Setting up an ACO a dangerous business proposition for many providers, lawmaker says
Don't count Rep. Diane Black among the supporters of the current model for accountable care organizations. The Tennessee Republican said late last week that it's too risky for providers who wish to participate.
Unless providers can get more assurances that savings will result from participating in ACOs, “there's going to be a lack of desire to get into the program,” Black said at a Bipartisan Policy Center forum. She added that capital-requirements for providers considering participation are excessive.
Black said the ACO program should be modified so that providers can reap benefits sooner. ACOs are an outgrowth of the new health law commonly known as Obamacare. They consist of groups of doctors, hospitals, and other healthcare providers, who give coordinated care to a designated pool of Medicare patients.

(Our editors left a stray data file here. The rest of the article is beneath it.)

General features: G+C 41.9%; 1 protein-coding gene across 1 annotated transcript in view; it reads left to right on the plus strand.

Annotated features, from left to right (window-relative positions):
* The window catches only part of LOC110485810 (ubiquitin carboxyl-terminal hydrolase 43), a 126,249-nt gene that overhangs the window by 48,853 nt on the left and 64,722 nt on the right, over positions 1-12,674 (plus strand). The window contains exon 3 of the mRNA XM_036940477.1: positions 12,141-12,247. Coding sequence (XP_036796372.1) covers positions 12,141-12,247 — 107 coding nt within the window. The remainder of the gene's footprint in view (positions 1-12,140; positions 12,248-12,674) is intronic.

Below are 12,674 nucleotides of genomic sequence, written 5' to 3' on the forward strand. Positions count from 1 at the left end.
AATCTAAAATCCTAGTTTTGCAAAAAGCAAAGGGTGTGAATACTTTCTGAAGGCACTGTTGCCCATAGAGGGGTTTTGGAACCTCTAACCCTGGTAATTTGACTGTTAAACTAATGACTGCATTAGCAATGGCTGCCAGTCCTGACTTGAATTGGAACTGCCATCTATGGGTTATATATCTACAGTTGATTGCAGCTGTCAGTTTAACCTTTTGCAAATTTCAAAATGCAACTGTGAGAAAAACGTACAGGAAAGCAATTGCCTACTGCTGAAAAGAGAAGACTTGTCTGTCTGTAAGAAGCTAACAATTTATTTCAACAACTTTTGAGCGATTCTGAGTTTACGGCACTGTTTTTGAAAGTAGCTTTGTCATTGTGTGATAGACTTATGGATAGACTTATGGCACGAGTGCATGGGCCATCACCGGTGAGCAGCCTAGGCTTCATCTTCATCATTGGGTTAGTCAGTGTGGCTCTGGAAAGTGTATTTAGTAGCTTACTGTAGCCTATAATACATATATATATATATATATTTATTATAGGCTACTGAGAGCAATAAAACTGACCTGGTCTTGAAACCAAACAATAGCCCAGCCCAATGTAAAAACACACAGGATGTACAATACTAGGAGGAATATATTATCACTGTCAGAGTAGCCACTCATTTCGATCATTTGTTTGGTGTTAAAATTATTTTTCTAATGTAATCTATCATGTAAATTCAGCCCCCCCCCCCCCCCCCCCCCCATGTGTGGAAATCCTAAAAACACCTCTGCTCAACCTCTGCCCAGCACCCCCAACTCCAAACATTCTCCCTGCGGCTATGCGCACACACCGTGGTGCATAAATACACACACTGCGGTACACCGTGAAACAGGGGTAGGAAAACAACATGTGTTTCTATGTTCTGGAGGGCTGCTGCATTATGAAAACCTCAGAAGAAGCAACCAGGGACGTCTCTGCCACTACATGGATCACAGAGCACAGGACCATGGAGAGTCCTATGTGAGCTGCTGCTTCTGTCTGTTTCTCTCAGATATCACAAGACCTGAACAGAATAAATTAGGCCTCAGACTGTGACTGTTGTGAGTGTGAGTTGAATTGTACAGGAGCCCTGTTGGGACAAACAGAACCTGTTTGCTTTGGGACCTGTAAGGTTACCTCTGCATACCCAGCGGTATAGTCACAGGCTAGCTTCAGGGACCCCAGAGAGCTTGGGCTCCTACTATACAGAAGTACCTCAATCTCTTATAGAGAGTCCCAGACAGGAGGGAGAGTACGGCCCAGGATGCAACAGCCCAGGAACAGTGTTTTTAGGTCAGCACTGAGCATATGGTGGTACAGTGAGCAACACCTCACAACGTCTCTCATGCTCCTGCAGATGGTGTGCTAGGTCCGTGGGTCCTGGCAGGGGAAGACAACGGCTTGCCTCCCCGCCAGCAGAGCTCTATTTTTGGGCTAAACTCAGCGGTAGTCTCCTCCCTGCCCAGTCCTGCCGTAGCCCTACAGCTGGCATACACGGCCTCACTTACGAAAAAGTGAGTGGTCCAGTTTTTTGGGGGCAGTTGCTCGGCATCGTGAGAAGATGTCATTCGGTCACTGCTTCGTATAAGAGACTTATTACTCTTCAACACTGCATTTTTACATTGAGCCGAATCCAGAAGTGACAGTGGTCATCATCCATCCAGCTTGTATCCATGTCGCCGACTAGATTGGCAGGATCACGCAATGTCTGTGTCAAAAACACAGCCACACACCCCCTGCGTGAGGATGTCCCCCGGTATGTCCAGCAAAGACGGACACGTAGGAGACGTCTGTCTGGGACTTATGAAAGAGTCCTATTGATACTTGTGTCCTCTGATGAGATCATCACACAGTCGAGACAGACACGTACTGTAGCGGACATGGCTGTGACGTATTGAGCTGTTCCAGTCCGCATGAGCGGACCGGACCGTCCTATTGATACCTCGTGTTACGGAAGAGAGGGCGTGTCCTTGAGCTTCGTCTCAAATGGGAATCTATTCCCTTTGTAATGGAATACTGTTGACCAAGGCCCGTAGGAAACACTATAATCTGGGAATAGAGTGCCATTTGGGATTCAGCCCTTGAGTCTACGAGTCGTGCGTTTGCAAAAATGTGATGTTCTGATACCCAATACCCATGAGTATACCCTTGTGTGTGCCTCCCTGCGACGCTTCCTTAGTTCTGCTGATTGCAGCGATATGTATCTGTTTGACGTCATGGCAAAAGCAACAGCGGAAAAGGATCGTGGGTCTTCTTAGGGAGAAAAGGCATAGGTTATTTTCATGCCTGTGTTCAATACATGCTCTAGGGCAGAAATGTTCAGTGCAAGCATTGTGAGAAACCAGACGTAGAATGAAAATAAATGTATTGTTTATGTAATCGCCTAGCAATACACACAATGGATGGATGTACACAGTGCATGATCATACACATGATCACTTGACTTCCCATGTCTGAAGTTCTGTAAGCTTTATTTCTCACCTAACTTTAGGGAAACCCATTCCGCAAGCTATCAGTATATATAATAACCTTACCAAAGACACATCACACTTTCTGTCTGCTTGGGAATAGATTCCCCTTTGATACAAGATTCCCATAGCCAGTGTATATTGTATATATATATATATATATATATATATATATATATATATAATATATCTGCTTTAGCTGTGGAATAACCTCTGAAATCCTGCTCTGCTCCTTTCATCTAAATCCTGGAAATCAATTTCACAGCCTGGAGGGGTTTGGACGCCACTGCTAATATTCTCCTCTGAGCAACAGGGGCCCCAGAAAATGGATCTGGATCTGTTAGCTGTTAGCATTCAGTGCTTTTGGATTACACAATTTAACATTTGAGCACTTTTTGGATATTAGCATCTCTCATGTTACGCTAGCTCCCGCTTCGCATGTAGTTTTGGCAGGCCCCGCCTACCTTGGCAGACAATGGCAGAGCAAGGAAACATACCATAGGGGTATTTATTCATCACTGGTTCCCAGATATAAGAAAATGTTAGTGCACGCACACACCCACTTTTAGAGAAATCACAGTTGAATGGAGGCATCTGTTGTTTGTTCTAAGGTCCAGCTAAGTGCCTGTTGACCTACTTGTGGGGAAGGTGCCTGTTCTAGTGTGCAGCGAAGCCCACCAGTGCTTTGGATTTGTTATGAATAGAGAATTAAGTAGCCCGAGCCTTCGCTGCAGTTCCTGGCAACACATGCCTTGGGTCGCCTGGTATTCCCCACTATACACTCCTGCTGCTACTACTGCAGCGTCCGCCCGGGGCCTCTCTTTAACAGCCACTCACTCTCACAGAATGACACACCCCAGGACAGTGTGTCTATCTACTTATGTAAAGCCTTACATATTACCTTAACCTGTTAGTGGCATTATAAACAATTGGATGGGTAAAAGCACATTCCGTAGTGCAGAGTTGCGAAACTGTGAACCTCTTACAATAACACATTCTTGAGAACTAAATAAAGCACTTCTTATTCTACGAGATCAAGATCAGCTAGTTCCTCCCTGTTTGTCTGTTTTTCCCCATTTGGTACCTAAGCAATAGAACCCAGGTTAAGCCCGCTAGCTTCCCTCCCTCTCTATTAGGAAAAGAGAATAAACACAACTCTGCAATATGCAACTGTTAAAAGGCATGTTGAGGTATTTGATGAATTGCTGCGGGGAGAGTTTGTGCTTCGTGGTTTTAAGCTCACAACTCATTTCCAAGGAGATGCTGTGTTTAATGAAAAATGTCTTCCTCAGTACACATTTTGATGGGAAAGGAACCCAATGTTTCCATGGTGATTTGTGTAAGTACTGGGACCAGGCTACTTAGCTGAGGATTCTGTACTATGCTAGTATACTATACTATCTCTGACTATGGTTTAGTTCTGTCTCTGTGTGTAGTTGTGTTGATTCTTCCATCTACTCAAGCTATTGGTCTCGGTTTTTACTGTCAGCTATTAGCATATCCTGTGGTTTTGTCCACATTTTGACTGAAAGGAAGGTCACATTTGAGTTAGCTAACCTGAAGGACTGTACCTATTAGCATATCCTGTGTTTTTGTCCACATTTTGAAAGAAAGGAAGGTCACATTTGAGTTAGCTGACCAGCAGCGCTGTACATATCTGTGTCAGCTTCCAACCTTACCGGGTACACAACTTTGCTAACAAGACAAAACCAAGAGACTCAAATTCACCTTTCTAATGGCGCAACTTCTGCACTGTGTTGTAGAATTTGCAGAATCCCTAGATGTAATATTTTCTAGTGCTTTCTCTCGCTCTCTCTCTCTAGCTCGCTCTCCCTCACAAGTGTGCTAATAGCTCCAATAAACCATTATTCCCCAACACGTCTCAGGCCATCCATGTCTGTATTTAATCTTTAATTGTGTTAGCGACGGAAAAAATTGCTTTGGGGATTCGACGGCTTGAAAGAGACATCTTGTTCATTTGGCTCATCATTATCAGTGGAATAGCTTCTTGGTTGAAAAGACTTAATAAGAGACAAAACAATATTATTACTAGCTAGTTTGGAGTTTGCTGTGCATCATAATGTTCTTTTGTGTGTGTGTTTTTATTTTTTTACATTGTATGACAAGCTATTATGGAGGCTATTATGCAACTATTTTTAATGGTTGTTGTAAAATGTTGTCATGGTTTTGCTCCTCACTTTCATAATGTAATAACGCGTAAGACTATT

While some providers have switched ACO models due to reimbursement issues, patients in ACOs studied in a recent Harvard Medical School investigation reported higher satisfaction levels and felt their care was better coordinated, according to researchers.